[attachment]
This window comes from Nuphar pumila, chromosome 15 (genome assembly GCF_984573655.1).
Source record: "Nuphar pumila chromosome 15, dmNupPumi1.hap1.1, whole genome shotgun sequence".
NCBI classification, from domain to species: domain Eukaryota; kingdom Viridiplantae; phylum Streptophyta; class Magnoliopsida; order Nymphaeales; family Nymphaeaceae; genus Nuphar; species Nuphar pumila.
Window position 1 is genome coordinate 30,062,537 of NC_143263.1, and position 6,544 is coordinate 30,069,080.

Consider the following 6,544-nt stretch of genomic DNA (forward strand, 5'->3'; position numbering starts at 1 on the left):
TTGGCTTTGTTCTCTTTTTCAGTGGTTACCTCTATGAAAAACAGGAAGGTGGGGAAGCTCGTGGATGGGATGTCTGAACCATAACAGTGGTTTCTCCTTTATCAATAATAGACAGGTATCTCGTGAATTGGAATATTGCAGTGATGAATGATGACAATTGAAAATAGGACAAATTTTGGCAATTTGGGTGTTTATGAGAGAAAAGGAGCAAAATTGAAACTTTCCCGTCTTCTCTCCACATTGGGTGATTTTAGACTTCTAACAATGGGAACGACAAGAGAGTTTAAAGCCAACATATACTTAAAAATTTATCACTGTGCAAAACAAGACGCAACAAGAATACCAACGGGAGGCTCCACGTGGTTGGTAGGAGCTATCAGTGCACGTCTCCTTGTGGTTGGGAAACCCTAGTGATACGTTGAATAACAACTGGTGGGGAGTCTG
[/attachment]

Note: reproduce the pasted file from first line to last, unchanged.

This window comes from Nuphar pumila, chromosome 15 (genome assembly GCF_984573655.1).
Source record: "Nuphar pumila chromosome 15, dmNupPumi1.hap1.1, whole genome shotgun sequence".
NCBI classification, from domain to species: domain Eukaryota; kingdom Viridiplantae; phylum Streptophyta; class Magnoliopsida; order Nymphaeales; family Nymphaeaceae; genus Nuphar; species Nuphar pumila.
Window position 1 is genome coordinate 30,062,537 of NC_143263.1, and position 6,544 is coordinate 30,069,080.

Consider the following 6,544-nt stretch of genomic DNA (forward strand, 5'->3'; position numbering starts at 1 on the left):
TTGGCTTTGTTCTCTTTTTCAGTGGTTACCTCTATGAAAAACAGGAAGGTGGGGAAGCTCGTGGATGGGATGTCTGAACCATAACAGTGGTTTCTCCTTTATCAATAATAGACAGGTATCTCGTGAATTGGAATATTGCAGTGATGAATGATGACAATTGAAAATAGGACAAATTTTGGCAATTTGGGTGTTTATGAGAGAAAAGGAGCAAAATTGAAACTTTCCCGTCTTCTCTCCACATTGGGTGATTTTAGACTTCTAACAATGGGAACGACAAGAGAGTTTAAAGCCAACATATACTTAAAAATTTATCACTGTGCAAAACAAGACGCAACAAGAATACCAACGGGAGGCTCCACGTGGTTGGTAGGAGCTATCAGTGCACGTCTCCTTGTGGTTGGGAAACCCTAGTGATACGTTGAATAACAACTGGTGGGGAGTCTG